Copyediting is the process of getting your raw material ready for publication, either in print or digitally. It involves making sure your work reads well and is accurate, consistent and suitable for the intended audience. Copyediting covers a broader range of issues in more depth than proofreading – the Chartered Institute of Editing and Proofreading has an excellent and thorough explanation on its website.
During a copyedit, as well as looking for errors of spelling, punctuation and grammar, I will suggest edits at sentence and paragraph level to help your writing flow more smoothly. I will also flag up inconsistencies, factual errors and any areas where your meaning isn’t clear to me.
If your work is not going to be printed in hard copy but published digitally only, you may benefit from ‘proof-editing’, which is a sort of hybrid of proofreading and copyediting where proofreading and some light editing are done at the same time. I’m happy to provide this service too.
Before I start work, we will agree on a price and scope for the project. We will discuss your needs and make sure you are choosing the most appropriate service – developmental editing, copyediting, proofreading or something else. We will also, of course, agree a deadline for me to get the edited document back to you.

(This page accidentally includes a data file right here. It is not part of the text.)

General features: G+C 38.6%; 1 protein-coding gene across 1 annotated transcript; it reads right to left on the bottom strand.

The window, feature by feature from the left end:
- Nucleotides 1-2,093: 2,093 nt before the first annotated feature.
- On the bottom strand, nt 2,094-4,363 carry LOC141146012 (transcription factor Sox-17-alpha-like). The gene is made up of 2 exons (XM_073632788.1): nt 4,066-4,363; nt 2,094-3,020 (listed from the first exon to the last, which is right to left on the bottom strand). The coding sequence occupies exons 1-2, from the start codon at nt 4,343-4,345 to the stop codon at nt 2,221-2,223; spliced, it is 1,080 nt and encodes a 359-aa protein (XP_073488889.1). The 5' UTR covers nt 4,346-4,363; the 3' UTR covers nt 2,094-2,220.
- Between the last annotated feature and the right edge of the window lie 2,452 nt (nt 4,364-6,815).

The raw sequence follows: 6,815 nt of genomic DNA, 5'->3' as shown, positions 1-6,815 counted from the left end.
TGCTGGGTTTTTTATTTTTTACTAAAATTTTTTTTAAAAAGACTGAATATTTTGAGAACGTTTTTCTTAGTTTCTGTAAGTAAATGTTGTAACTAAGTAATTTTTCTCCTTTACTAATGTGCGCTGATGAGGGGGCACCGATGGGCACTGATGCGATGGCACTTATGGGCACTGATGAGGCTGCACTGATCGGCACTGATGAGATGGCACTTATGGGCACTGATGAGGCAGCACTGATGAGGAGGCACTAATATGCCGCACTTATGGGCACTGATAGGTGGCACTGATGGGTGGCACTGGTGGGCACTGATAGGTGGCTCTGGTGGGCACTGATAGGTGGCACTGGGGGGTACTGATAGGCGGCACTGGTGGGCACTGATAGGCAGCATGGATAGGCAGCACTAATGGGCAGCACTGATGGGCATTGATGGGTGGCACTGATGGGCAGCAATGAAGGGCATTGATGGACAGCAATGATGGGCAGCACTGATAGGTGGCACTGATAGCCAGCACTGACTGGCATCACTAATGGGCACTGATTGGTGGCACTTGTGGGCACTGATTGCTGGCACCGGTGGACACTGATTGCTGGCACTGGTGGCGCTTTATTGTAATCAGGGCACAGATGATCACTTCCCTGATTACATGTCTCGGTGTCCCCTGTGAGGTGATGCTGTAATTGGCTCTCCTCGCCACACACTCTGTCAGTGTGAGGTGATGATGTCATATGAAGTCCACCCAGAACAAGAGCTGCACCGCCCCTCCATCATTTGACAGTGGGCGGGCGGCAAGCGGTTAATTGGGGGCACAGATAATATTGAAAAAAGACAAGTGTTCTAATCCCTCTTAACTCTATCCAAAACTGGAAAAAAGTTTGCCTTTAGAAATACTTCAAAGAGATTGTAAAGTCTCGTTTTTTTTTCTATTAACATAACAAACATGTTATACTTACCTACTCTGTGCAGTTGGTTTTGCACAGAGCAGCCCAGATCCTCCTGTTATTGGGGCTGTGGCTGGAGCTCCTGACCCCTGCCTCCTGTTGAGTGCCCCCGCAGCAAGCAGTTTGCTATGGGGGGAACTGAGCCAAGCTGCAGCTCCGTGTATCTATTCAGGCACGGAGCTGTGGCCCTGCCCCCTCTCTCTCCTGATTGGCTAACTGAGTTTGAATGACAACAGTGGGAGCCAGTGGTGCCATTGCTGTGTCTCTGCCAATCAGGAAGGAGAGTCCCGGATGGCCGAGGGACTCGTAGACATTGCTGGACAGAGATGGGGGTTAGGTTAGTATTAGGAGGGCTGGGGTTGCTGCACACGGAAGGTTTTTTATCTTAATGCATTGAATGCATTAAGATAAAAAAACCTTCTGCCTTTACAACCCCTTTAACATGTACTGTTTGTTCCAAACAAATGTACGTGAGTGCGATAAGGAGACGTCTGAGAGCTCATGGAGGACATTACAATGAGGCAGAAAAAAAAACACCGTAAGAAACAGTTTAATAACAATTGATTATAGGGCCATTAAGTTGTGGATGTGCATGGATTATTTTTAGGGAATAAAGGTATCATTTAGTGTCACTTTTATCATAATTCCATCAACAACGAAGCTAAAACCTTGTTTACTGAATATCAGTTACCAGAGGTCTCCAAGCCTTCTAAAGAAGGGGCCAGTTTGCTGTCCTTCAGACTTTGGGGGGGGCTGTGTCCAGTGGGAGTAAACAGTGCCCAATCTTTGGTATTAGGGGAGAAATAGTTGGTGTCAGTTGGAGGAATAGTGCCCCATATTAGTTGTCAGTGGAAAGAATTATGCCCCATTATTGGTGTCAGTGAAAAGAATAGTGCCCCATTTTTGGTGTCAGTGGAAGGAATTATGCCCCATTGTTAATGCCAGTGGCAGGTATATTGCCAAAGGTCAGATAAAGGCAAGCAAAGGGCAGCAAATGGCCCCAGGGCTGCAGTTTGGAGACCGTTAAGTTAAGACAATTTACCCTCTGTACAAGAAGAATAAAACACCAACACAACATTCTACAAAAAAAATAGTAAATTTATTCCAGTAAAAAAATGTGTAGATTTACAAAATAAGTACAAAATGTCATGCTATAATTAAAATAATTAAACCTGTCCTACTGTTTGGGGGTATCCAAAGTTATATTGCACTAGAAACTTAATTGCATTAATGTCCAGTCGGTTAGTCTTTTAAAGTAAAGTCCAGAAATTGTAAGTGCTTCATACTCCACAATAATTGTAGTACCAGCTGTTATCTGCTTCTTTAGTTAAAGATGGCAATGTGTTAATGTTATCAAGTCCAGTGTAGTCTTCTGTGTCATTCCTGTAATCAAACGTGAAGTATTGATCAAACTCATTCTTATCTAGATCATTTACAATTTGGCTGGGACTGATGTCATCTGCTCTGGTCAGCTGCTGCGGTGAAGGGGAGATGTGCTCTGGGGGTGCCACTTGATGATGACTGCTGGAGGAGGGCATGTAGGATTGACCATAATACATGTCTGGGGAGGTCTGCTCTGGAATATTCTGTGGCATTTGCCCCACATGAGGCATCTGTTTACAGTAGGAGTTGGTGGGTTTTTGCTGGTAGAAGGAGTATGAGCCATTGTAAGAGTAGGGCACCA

If any issues or questions arise that affect the whole piece and that need to be resolved before I can move forward, I will raise these with you straight away. You can decide how you want me to raise queries with you.
Once you receive the edited document, you are free to accept or reject my suggested changes as you see fit, as well as resolving any minor queries to your satisfaction. As per my terms and conditions, the total price includes a final swift run-through of the text to check these minor changes.
I usually work in Word with tracked changes, and this is my preferred method, but I can also mark up pdf files if required.
As copyediting takes place before typesetting, if you are having your work printed in hard copy, I recommend that, if your budget will stretch to it, you have your work proofread as the final stage before it goes to print. Proofreading will pick up on any errors that may have crept in during the typesetting/design process.